The things that I love about our little town

At a pleasant social event recently, a guest with a personal connection to Trail city council asked me “Do you like Trail?”

At a pleasant social event recently, a guest with a personal connection to Trail city council asked me “Do you like Trail?”

This is a variation of the query/comment, “Why do you hate Trail? which surfaced occasionally over the course of my career with the Times after I wrote something critical of council. It reflects a curiously imperial view as it implies that council, the corporate entity of the City of Trail, and the community are one and the same.

Although, after 32 years as a resident of the area there are days that I feel stranger than others as I walk these streets of faded dreams, Greater Trail is my home of choice. Happily, my relations with various Trail mayors and councillors over the years have been most cordial, even as I was guided by the notion that my task was to report and comment on their doings, not fall in love with them.

So, in an unnecessary effort to prove my bona fides, here is, in no particular order, my far from exhaustive list of the glories of Trail:

• Standing on the banks of the river, watching the Mighty Columbia flow. Deep, swift and mysterious, the river divides Trail and brings all of the Kootenays together. The river wall is a piece of history and a testament to humanity’s ceaseless struggle to stay ahead of nature

• You can trip and fall in the middle of any intersection downtown and have time to collect your parcels, scattered change, and ragged wits before the next vehicle appears. This is not unlike downtown Phoenix, except that the more numerous pedestrians will come rushing to your aid in Trail.

• Taking visitors to the Colander. Whether they are hicks or world travelers, they all love the place and take away their distinct memories. One friend always remembered the squeak of the waitress’s running shoes as they bustled around with heaping plates of food.

• Hiking the streets and stairwells of West Trail, or Columbia Heights if you prefer. The rock walls, houses jumbled together, terraced yards painstakingly claimed from the looming hillside all evoke the earlier residents who built the city.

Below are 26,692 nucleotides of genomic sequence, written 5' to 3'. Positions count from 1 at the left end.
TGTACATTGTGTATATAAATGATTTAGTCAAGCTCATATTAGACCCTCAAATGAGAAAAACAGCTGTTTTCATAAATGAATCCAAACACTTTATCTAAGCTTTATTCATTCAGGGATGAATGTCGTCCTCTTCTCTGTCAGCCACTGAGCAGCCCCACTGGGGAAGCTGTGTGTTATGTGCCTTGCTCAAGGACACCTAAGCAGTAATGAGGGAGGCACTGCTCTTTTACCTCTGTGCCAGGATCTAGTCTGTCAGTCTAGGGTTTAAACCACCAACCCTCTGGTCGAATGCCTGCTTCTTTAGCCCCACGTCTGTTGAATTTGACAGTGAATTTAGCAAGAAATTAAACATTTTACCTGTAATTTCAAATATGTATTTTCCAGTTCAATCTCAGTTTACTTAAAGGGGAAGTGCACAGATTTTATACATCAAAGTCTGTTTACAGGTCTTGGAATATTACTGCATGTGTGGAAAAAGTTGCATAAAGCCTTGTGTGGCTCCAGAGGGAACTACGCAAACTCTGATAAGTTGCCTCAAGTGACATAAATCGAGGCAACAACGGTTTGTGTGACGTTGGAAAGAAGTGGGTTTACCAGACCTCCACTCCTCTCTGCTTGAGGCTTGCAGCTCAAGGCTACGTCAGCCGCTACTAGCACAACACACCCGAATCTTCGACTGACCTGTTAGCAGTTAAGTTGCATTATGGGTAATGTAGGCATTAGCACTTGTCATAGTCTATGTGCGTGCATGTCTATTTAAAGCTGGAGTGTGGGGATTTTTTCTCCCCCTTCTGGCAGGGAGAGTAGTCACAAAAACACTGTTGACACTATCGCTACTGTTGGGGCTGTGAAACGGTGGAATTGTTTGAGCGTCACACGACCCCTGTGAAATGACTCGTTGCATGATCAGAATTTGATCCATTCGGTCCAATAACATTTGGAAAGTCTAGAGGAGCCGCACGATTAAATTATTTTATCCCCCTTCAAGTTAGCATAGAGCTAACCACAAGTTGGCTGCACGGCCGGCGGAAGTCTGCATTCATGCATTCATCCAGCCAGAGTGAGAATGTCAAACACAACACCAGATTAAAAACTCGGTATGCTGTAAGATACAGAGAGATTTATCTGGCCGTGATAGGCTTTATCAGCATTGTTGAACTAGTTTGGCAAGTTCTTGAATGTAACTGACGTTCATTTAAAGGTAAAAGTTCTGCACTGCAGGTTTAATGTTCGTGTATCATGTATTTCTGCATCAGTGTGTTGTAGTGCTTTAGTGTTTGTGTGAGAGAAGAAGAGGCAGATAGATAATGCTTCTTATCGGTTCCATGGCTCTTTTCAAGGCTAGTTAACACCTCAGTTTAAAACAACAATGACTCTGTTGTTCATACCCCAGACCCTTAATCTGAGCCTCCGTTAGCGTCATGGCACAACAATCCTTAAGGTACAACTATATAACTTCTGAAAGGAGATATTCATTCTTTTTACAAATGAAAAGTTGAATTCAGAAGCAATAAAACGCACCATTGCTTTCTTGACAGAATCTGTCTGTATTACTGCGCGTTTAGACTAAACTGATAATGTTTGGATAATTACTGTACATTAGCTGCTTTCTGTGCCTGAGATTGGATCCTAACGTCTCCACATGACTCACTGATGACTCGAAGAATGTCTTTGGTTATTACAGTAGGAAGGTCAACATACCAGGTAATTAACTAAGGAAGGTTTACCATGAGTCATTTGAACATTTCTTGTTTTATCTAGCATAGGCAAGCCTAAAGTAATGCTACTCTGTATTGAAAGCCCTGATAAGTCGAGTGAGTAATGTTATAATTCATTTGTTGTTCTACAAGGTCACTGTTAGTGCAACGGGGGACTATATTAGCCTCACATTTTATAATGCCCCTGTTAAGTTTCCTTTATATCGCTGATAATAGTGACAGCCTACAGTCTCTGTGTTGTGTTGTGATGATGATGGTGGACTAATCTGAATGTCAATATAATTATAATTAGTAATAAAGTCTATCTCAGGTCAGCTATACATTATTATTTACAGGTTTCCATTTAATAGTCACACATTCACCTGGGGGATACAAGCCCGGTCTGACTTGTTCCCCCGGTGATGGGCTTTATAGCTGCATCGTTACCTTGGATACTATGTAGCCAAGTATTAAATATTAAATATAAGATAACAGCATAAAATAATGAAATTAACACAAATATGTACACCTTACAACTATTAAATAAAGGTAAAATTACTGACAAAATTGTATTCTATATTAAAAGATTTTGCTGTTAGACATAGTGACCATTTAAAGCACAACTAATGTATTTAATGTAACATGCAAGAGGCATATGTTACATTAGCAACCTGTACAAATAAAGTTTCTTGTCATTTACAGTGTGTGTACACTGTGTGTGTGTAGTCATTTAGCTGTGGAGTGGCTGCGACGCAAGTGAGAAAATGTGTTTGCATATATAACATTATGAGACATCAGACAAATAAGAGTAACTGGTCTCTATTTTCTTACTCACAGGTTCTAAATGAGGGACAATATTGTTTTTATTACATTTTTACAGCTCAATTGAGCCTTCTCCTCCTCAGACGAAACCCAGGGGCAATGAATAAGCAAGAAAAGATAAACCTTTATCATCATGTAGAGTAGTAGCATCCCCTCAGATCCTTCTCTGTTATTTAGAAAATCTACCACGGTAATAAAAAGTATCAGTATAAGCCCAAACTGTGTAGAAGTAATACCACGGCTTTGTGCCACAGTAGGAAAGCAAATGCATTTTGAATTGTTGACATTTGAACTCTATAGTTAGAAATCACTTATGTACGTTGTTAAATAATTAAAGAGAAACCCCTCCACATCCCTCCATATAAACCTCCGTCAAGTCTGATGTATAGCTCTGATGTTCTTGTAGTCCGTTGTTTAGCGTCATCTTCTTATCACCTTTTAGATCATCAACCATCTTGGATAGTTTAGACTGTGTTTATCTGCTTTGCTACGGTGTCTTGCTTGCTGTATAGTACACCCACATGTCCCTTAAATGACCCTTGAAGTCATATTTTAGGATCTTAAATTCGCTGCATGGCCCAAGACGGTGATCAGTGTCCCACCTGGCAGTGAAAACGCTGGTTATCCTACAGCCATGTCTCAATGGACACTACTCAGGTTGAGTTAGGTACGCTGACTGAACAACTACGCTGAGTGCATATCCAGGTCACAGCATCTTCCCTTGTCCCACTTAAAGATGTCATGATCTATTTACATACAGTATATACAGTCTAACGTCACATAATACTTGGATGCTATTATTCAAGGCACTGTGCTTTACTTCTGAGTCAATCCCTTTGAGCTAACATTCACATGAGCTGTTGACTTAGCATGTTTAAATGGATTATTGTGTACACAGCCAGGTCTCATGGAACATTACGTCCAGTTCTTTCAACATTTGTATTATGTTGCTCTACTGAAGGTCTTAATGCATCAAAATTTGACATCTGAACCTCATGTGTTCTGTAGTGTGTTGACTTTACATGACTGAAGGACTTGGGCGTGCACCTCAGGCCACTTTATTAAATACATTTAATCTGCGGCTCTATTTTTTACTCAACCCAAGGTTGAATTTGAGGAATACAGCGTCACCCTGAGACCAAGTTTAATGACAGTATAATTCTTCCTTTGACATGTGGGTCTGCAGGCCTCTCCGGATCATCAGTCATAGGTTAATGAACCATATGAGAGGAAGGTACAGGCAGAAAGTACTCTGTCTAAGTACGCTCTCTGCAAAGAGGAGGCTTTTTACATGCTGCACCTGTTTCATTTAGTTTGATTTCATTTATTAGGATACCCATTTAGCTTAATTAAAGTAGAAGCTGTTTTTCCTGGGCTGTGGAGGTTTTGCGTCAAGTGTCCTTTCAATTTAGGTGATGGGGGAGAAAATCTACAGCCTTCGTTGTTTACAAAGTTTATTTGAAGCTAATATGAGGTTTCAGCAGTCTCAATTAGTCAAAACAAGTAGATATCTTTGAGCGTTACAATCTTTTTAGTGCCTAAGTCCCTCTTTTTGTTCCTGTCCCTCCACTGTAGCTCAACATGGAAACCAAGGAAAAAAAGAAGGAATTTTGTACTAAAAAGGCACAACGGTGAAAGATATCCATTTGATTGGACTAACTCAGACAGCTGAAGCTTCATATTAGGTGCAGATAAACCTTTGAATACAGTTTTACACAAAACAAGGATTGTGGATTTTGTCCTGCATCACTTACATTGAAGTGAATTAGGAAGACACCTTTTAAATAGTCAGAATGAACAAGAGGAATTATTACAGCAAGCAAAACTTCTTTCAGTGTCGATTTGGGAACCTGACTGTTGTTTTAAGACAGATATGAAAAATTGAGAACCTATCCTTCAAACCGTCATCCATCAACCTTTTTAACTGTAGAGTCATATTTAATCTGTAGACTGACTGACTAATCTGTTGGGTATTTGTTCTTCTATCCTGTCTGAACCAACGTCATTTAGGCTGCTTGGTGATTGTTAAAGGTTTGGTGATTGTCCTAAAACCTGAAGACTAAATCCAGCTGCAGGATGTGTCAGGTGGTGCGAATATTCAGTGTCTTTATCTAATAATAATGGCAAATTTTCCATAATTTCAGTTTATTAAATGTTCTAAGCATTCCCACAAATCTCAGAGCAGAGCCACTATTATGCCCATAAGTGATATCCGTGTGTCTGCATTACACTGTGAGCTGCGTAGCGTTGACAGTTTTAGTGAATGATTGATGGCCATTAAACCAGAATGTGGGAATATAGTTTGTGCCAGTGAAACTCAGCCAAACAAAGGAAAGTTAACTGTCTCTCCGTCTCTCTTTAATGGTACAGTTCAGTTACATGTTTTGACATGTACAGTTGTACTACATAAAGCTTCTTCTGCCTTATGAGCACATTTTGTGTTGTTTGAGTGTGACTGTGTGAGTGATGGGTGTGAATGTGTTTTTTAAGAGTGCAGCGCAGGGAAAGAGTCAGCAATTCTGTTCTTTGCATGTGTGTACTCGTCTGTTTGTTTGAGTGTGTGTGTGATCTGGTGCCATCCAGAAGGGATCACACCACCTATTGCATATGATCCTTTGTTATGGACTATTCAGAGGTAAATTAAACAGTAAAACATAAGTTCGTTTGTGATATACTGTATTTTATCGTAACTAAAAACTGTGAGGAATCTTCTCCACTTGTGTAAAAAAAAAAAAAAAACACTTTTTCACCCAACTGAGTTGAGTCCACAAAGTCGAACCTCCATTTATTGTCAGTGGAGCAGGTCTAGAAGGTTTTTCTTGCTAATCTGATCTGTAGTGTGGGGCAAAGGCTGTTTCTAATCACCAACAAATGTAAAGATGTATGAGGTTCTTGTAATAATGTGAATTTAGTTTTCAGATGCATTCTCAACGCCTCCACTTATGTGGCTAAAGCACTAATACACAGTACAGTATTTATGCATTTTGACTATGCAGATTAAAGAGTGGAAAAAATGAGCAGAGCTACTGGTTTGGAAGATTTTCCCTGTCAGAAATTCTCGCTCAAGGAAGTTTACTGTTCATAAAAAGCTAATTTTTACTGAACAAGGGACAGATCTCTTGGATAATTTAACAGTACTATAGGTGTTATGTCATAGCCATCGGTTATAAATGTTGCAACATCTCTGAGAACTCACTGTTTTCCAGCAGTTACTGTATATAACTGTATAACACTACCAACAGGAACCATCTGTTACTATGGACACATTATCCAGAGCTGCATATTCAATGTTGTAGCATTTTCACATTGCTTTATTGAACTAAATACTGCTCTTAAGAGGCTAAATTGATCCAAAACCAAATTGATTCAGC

• Spending time at Gyro Park.  My loved ones on city council have been dedicated in recent years to the maintenance and improvement of the park and it is now one of premiere, cultivated outdoor locations in the Kootenays.

• How little pretense and ostentation is displayed. Monster houses and grandiose vehicles (except for monster trucks) are uncommon and no one cares about the latest foodie fashion. The downside of this is that dressing up for a special occasion, whether it be a funeral or a night out, often means putting on a clean t-shirt and ensuring your ball cap is on straight – or inanely crooked, if that is your sense of fashion.

• Venerable institutions such as local unions, Italian halls, Rotary and other clubs, and all the volunteers that make this community go. Many of these are now struggling but, I am hopeful, they will be soldiering on.

• Having a wild trail not much further away than the end of your street, pretty much where ever you live in Greater Trail.

• The Trail Historical Society and its efforts to keep the city’s story alive. In the absence of a museum worthy of the name, the society has produced books, magazines, videos, a website, and archive that preserves the past. The Sports Hall of Memories, started by city councillor Al Tognotti, is always a treat to meander through, even if athletics isn’t your thing.

• Trail’s artists and artisans who labour to present their visions on canvass and in performances despite a potential audience that is often too enraptured by the glories of their surroundings and the necessities of building a life to notice.

• Although this has become less so in recent years as their numbers have multiplied, the fact that those citizens with mental and cognitive challenges are usually treated with the dignity their humanity demands.

• Looking up at that cathedral of industry on the hill that looms over the city. Gone but not forgotten are the days when a process upset or downdraft would leave pedestrians on Cedar Avenue or athletes at Butler Park wheezing and fleeing for cover.

But, wherever you live, whether it’s Trail or Timbuktu, the places we call home are really about the “good friends we have had, good friends we’ve lost, along the way,” as Jamaica’s national poet Bob Marley so memorably observed.

Raymond Masleck is a retired Trail Times reporter.